Al Dhahabi: Al Mizan, vol. 4 pg. 499.
 As quoted from Al Hibr Yusuf Nur al Da’im: Al Aqwal fi Ittiham al Tabari bi al Tashayyu’, pg. 35.
 Al Zamakhshari says, “Khumm is the name of a dyer to who the pool at al Juhfah, between Makkah and Madinah, is attributed to. See, Yaqut: Mujam al Buldan, vol. 2 pg. 389.
 Ibn Hajar: Lisan al Mizan, vol. 5 pg. 100.
 Ahmed ibn Hambal: Al Musnad, vol. 1 pg. 1185; vol. 4 pg. 281.
 Ahmed ibn Hambal: Fada’il al Sahabah vol. 2 pg. 563-596. The annotations of the researcher Ibn Muhammad Abbas suggest that the hadith is authentic.
 Ibn Majah: Al Sunan, vol. 1 pg. 43.
 Al Hakim: Al Mustadrak ‘Ala al Sahihayn vol. 3 pg. 110.
 Al Tirmidhi: Al Sunan, vol. 5 pg. 297.
 He is ‘Abdullah ibn Muhammad ibn Abi Shaybah Al Kufi al ‘Absi, Abu Bakr al Hafiz al Thiqah.
He has authored Al Musnad and Al Musannaf fi al Ahadith wa al Athar. He passed away the year 235 A.H/849 A.D. His life has been recorded by Al ‘Ijli: Tarikh al Thiqat, pg. 276; Ibn Hibban Al Thiqat, vol. 8 pg. 358; Al Khatib: Tarikh Baghdad, vol. 10 pg. 66; Al Dhahabi: Tadhkirah al Huffaz, vol. 2 pg. 432; Ibn Hajar: Al Tahdhib, vol. 6 pg. 2.
 See, Ibn Hajar Al Matalib al ‘Aliyah bi Zawa’id al Masanid al Thamaniyah, vol. 4 pg. 60.
 He is Ahmed ibn ‘Amr ibn Abi ‘Asim al Dahhak ibn Makhlad al Shaybani, Abu Bakr al Basri al Hafiz al Kabir. He was appointed as judge over Asbahan.
He has authored, amongst other books, Al Musnad al Kabir and Al Ahad wa al Mathani. He passed away the year 287 A.H/900 A.D. His life has been recorded by Ibn Abi Hatim in Al Jarh wa al Ta’dil vol. 2 pg. 67; Abu Nuaim: Dhikr Akhbar Asbahan, vol. 1 pg. 100; Al Dhahabi in Tadhkirah al Huffaz, vol. 2 pg. 640; and Ibn al Kathir in Al Bidayah wa al Nihayah, vol. 11 pg. 84.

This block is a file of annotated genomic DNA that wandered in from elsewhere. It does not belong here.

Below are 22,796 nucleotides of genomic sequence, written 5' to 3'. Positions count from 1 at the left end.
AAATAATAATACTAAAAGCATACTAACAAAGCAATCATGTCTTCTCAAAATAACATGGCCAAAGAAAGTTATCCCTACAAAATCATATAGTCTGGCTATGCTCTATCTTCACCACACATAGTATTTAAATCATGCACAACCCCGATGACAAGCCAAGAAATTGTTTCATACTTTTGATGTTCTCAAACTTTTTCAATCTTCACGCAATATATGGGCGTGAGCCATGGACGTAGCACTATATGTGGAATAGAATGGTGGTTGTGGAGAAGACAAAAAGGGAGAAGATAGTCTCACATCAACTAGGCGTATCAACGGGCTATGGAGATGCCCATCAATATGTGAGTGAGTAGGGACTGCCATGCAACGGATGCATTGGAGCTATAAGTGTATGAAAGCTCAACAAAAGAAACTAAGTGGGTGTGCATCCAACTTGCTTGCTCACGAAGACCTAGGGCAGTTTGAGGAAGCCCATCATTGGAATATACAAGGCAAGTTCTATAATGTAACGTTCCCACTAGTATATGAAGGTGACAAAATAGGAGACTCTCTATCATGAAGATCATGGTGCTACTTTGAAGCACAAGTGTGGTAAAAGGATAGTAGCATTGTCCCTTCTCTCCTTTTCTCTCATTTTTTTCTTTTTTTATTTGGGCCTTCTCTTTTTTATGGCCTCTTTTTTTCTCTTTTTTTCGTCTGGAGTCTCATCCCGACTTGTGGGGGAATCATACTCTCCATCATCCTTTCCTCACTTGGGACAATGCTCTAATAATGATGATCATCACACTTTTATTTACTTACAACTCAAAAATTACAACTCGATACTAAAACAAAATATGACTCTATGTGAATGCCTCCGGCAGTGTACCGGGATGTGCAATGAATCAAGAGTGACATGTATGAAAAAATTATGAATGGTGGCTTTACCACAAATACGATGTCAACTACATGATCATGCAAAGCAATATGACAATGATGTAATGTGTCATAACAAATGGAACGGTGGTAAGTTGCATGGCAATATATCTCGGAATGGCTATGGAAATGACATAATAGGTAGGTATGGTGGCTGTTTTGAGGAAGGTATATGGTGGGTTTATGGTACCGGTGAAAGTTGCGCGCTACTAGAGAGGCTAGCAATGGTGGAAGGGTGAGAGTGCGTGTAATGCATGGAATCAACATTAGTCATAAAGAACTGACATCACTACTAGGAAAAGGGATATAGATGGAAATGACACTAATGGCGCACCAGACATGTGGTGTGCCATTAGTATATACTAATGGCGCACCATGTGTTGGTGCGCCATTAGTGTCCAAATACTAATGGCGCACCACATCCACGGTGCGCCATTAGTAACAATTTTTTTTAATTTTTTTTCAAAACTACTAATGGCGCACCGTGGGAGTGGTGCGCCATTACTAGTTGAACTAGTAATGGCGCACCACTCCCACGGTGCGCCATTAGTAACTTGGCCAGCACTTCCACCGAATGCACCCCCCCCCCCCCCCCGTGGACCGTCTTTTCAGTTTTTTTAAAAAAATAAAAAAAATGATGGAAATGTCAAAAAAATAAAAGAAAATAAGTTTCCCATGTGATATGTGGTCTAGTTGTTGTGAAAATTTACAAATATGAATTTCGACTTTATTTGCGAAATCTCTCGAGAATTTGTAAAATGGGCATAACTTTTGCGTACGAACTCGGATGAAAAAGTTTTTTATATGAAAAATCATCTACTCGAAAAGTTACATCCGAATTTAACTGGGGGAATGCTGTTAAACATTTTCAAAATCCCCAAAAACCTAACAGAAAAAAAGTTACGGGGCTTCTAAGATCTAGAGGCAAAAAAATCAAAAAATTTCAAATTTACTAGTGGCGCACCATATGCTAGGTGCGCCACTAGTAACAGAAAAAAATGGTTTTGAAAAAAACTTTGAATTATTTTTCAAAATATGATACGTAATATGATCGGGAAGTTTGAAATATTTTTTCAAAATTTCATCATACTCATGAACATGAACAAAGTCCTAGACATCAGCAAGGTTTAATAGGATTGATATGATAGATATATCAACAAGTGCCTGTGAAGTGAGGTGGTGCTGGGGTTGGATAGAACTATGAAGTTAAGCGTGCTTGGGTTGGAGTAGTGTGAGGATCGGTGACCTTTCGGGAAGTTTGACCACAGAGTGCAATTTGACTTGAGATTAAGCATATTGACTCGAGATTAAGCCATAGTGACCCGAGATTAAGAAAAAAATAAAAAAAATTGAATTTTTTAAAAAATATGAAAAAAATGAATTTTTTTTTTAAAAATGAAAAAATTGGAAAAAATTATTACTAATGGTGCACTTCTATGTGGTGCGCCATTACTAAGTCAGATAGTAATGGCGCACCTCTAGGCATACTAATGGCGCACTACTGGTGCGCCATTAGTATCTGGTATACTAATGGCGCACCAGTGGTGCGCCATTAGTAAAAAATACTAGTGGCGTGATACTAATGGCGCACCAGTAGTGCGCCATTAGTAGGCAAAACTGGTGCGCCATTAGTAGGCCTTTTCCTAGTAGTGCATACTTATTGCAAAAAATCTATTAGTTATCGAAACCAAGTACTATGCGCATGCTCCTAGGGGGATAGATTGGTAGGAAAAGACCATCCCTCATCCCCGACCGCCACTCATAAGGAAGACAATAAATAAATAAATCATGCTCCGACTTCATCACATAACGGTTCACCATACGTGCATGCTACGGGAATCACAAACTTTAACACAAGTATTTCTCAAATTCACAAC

Ibn Abi ‘Asim: Al Sunnah, vol. 2 pg. 604-607.
 He is Muhammad ibn Ahmed ibn Hammad ibn Sa’d ibn Muslim, Abu Bishr al Ansari al Razi al Dulabi. He was a historian and reliable scholar of hadith. He was a papermaker and book seller. From amongst his books are, Al Kuna wa al Asma’ and Al Dhurriyah al Tahirah wa al Mutahharah. He passed away between Makkah and Madinah whilst carrying out the rites of his obligatory hajj the year 310 A.H/923 A.D. His life has been recorded by Ibn Khallikan: Wafayat al A’yan, vol. 4 pg. 352; Al Dhahabi: Tadhkirah al Huffaz, vol. 2 pg. 759; and Ibn al Kathir in Al Bidayah wa al Nihayah, vol. 11 pg. 145.
 Al Dulabi: Al Kuna wa al Asma’, vol. 2 pg. 61.
 Al Nasa’i: Khasa’is ‘Ali ibn Abi Talib, pg. 72.
 Al Albani: Silsilah al Ahadith al Sahihah, vol. 4 pg. 330 no: 1750.